Omegle with the tagline “Talk to strangers!” is a videoconferencing service that allows the user — especially Generation Z members —to meet new people online. It started to take off during the pandemic as people started to get Zoom fatigue, and missed never getting to meet anyone new in a social environment.
The site, founded in 2009, pairs random visitors through video and text chat, and spiked in popularity over the last few months. The increase in usage has been mainly thanks to teenagers feeling alienated by months of remote learning and social isolation.
Visitors can submit keywords to filter for people with shared interests.
Omegle has been very popular with TikTok stars and Gen Z influencers, who use the site for virtual meet-and-greet and other events. YouTube star Emma Chamberlain threw herself an Omegle birthday party in May.
Founder Leif K-Brooks, a University of Vermont dropout, was only 18 when he started Omegle.
Some 11 years later, more than a million people use Omegle daily and his technology has powered over 2 billion conversations.
Minglr has found a new niche for conversation applications, filling the gap for remote workers who are missing out on the type of impromptu water cooler conversation breaks and other informal interactions they would have had in the office before the pandemic hit.
Minglr is available as open source software to anyone who is interested in using the tool, including developers who would like to contribute to it.
Created by Tom Malone, who teaches at MIT’s Sloan School of Management, Minglr is an open-source software allows users to chat with people at mutually convenient times and is designed for people to chat and mingle before or after a professional online meeting. It is under these situations that many conference goers get the most benefit in the real world, and the idea is that can be recreated in an online setting.
It works like this: At a virtual meeting or conference, participants and attendees log on to Minglr and see a list of people who are available to talk. The system lets them select the ones they want to speak with. They can also see the people who want to talk to them. And if they select one of those people, then both parties enter into a private video room where they can chat for as long or as short a time as they wish.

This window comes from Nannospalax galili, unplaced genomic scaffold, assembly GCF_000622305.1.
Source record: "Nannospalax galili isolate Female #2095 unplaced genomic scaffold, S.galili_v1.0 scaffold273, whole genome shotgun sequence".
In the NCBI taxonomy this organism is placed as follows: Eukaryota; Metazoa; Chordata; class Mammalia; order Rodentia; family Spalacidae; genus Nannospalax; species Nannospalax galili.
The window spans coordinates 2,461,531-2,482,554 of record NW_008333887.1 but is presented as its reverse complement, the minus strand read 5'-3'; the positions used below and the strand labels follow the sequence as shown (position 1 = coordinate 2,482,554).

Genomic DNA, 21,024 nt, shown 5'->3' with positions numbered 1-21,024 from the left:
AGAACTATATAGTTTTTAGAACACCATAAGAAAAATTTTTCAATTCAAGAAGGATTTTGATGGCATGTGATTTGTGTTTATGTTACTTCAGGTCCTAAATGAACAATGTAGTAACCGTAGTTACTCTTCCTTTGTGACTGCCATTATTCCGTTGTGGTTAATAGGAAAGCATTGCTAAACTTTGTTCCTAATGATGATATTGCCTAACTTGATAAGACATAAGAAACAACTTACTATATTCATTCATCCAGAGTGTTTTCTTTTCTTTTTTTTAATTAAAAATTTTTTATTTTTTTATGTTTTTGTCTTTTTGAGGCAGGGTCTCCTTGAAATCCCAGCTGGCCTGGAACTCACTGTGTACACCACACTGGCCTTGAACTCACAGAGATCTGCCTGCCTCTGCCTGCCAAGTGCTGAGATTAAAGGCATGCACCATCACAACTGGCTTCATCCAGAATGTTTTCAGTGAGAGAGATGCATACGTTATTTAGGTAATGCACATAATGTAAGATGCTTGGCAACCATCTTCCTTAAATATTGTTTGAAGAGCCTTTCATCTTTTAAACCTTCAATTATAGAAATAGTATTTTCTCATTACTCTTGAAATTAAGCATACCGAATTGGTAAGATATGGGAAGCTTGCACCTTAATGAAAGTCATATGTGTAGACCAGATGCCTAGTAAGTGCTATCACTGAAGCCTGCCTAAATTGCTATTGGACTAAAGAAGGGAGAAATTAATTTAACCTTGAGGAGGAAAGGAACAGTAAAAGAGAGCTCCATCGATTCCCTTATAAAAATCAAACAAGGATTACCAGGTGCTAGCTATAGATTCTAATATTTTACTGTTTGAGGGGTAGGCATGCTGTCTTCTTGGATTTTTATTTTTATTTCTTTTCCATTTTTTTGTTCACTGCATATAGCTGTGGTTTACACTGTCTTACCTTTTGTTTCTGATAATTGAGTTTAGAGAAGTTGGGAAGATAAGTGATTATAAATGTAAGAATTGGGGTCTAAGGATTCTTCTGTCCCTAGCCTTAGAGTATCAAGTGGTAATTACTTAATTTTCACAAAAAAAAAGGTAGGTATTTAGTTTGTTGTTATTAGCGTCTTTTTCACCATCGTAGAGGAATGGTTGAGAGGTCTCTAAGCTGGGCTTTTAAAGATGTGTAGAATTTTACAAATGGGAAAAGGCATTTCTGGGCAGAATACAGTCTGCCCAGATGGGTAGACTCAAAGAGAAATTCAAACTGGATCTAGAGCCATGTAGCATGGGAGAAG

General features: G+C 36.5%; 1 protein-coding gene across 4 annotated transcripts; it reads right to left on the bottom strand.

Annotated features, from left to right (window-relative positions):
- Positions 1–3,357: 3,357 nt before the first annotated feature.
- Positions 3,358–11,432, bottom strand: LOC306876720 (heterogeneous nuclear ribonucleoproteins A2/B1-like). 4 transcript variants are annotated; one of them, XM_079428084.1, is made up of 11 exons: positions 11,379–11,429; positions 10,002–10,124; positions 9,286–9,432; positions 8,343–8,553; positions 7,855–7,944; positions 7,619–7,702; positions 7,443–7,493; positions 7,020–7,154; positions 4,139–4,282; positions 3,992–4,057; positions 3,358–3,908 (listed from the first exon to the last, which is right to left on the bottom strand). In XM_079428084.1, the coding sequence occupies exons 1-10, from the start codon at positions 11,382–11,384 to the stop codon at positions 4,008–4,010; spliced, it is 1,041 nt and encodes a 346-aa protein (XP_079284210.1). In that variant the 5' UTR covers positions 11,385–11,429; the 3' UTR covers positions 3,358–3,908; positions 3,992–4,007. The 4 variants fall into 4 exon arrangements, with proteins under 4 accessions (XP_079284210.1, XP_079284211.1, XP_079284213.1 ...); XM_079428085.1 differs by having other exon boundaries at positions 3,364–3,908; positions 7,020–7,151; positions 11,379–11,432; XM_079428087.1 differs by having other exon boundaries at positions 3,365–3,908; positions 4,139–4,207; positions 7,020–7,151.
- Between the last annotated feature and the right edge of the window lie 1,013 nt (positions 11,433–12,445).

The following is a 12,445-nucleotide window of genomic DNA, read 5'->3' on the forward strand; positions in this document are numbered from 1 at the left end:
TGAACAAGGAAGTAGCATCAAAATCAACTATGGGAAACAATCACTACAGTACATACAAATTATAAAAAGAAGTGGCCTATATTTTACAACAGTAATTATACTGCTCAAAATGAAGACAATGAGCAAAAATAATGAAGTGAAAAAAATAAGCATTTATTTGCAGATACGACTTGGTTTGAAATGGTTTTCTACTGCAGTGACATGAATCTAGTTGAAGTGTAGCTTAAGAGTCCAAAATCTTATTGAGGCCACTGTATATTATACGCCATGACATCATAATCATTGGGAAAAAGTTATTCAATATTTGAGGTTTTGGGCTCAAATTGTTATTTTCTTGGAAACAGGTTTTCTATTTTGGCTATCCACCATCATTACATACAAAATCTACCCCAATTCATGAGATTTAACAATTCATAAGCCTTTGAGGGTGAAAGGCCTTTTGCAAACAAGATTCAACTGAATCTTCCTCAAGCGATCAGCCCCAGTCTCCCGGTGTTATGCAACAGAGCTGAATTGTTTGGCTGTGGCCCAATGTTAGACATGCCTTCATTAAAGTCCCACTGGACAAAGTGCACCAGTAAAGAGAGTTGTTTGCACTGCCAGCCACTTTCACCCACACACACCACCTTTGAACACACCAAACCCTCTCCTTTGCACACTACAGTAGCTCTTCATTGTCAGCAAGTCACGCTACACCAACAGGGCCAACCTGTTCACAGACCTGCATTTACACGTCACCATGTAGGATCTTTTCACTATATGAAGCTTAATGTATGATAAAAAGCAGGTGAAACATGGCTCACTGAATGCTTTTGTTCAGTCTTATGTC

“From a collective intelligence standpoint, lots of research suggests that those random encounters are key to creative innovations in cities, research labs, companies, and elsewhere. And we know from our own personal experiences that they are also critical to making new professional connections, forming social bonds, and building camaraderie in a group. But most people don’t realize how straightforward it is to create videoconferencing software that supports these ad-hoc interactions,” Malone said.
The brand isn’t the greatest, however, as it is easily confused with Mingle, a dating app.
Use of TikTok has exploded since the pandemic, but it hasn’t been without its problems as the US has threatened to shut it down, due to concerns over its Chinese ownership and a threat to national security, unless it is sold to a US-based company by November.
The site, which claims to have more than 100 million users, allows people to post short videos in a vertical format, and has pr oven very popular with a younger market. Young people doing the latest dance moves are popular along with short skits, again for a young audience.
The treat to lock it down in the United States, unless it is bought out, has had many social media businesses try to launch their own competitors, including Instagram launching its Reels.
In fact the app has already been banned in India as a threat to its national security, along with about 60 other Chinese apps. That happened shortly after a deadly border clash with China.
Whether TikTok will be a victim of the US/China trade impasse, or will build upon its pandemic viewing success, remains to be seen.